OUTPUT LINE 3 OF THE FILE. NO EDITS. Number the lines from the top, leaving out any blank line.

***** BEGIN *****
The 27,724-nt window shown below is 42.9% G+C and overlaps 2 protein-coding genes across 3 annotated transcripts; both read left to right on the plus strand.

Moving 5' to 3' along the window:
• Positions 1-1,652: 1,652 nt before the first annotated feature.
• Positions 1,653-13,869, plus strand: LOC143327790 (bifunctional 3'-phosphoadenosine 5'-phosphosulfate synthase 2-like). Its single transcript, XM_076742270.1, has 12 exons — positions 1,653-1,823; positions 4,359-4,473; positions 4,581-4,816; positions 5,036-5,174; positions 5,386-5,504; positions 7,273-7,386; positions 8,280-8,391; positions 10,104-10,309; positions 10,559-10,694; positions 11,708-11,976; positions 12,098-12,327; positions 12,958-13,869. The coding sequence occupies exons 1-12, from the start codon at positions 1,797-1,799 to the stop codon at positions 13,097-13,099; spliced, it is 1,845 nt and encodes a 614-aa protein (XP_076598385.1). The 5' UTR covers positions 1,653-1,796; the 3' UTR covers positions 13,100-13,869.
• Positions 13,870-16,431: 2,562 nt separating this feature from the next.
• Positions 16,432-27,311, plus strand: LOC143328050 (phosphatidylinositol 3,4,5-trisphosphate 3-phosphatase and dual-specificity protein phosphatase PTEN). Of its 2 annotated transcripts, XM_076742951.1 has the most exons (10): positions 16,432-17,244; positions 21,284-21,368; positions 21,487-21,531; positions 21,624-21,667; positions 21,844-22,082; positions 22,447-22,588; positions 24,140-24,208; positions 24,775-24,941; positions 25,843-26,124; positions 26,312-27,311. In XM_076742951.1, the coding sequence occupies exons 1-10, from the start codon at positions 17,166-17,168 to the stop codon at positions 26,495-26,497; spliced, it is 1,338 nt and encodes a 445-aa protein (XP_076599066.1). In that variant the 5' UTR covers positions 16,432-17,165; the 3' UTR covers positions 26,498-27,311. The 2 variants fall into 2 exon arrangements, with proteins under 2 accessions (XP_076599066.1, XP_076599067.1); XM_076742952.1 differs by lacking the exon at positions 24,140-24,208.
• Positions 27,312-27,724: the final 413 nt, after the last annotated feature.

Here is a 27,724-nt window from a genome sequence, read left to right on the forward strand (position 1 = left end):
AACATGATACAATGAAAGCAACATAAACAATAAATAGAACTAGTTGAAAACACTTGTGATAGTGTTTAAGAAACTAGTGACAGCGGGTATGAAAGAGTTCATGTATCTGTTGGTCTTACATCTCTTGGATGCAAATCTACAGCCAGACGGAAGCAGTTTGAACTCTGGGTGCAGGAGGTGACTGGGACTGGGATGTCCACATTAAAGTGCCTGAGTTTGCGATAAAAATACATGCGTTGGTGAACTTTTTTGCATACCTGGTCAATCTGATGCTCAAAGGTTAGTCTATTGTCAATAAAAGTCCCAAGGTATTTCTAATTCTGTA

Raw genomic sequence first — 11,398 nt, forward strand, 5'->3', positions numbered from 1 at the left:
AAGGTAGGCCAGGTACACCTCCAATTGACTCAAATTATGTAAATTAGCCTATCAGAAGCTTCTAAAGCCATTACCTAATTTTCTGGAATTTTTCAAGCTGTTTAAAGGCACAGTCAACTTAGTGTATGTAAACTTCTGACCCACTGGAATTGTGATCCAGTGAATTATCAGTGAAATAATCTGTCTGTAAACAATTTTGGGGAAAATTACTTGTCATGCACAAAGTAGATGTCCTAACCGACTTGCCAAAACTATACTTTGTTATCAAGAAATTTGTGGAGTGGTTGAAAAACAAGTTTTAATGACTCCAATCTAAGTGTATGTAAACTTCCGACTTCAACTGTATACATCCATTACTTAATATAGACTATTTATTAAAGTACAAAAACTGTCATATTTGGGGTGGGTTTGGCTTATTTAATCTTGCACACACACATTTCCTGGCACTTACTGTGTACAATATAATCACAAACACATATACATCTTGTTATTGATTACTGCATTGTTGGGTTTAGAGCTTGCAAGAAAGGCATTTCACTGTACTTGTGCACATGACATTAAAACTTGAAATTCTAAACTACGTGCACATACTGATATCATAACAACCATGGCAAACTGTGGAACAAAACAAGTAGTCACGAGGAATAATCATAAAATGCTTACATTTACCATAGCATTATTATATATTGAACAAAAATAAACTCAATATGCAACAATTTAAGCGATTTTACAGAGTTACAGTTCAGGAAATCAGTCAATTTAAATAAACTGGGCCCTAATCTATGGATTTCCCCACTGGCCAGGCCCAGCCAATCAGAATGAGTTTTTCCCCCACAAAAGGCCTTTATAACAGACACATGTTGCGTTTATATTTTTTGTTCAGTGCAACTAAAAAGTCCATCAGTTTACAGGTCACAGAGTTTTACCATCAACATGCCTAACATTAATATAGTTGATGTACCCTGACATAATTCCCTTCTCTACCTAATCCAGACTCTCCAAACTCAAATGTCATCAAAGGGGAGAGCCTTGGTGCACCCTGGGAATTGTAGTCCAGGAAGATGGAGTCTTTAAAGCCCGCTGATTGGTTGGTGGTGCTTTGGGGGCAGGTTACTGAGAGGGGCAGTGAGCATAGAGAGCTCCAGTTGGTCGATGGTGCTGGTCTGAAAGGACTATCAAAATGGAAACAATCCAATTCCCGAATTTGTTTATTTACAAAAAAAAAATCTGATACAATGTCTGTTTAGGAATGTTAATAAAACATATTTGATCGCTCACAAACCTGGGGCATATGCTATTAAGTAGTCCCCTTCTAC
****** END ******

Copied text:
• Positions 1-1,652: 1,652 nt before the first annotated feature.